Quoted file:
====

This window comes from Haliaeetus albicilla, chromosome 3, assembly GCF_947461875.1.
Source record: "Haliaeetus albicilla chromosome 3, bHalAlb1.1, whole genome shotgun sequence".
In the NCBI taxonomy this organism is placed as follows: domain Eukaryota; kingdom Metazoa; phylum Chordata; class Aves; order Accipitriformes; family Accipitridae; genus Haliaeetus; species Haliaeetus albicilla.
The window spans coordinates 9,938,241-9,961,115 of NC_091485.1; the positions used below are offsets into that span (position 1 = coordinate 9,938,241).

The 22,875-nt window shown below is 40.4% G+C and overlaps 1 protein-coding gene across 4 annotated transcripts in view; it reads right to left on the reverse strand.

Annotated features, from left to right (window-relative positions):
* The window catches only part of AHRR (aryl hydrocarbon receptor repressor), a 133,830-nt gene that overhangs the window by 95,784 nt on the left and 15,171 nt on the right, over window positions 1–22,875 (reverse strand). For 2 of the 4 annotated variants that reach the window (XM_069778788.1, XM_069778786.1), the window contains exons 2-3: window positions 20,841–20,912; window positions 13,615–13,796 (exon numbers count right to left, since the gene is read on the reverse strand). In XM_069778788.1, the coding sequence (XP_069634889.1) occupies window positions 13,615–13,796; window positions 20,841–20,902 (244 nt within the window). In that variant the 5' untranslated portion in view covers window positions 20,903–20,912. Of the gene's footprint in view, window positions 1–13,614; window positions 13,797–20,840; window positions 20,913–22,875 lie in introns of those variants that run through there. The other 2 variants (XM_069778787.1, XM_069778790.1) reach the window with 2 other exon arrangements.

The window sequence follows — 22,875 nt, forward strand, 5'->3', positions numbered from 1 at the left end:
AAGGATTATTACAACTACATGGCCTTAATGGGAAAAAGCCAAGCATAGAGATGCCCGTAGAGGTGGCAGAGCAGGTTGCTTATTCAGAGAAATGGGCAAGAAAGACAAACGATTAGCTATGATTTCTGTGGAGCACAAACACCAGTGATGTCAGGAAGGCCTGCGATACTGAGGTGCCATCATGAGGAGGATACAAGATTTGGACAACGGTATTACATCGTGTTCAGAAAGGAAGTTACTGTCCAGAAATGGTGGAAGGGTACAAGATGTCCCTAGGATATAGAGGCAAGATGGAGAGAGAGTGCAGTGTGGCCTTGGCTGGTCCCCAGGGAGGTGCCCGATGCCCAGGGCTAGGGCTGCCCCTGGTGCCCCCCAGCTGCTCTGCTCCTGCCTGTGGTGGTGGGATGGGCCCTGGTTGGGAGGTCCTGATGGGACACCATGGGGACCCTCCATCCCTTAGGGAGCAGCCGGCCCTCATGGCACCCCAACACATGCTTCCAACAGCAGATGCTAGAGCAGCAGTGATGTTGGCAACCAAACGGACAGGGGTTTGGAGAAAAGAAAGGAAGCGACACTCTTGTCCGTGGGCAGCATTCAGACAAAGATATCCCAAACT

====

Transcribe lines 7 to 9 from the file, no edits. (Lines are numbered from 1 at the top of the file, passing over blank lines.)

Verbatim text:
* The window catches only part of AHRR (aryl hydrocarbon receptor repressor), a 133,830-nt gene that overhangs the window by 95,784 nt on the left and 15,171 nt on the right, over window positions 1–22,875 (reverse strand). For 2 of the 4 annotated variants that reach the window (XM_069778788.1, XM_069778786.1), the window contains exons 2-3: window positions 20,841–20,912; window positions 13,615–13,796 (exon numbers count right to left, since the gene is read on the reverse strand). In XM_069778788.1, the coding sequence (XP_069634889.1) occupies window positions 13,615–13,796; window positions 20,841–20,902 (244 nt within the window). In that variant the 5' untranslated portion in view covers window positions 20,903–20,912. Of the gene's footprint in view, window positions 1–13,614; window positions 13,797–20,840; window positions 20,913–22,875 lie in introns of those variants that run through there. The other 2 variants (XM_069778787.1, XM_069778790.1) reach the window with 2 other exon arrangements.

The window sequence follows — 22,875 nt, forward strand, 5'->3', positions numbered from 1 at the left end:
AAGGATTATTACAACTACATGGCCTTAATGGGAAAAAGCCAAGCATAGAGATGCCCGTAGAGGTGGCAGAGCAGGTTGCTTATTCAGAGAAATGGGCAAGAAAGACAAACGATTAGCTATGATTTCTGTGGAGCACAAACACCAGTGATGTCAGGAAGGCCTGCGATACTGAGGTGCCATCATGAGGAGGATACAAGATTTGGACAACGGTATTACATCGTGTTCAGAAAGGAAGTTACTGTCCAGAAATGGTGGAAGGGTACAAGATGTCCCTAGGATATAGAGGCAAGATGGAGAGAGAGTGCAGTGTGGCCTTGGCTGGTCCCCAGGGAGGTGCCCGATGCCCAGGGCTAGGGCTGCCCCTGGTGCCCCCCAGCTGCTCTGCTCCTGCCTGTGGTGGTGGGATGGGCCCTGGTTGGGAGGTCCTGATGGGACACCATGGGGACCCTCCATCCCTTAGGGAGCAGCCGGCCCTCATGGCACCCCAACACATGCTTCCAACAGCAGATGCTAGAGCAGCAGTGATGTTGGCAACCAAACGGACAGGGGTTTGGAGAAAAGAAAGGAAGCGACACTCTTGTCCGTGGGCAGCATTCAGACAAAGATATCCCAAACT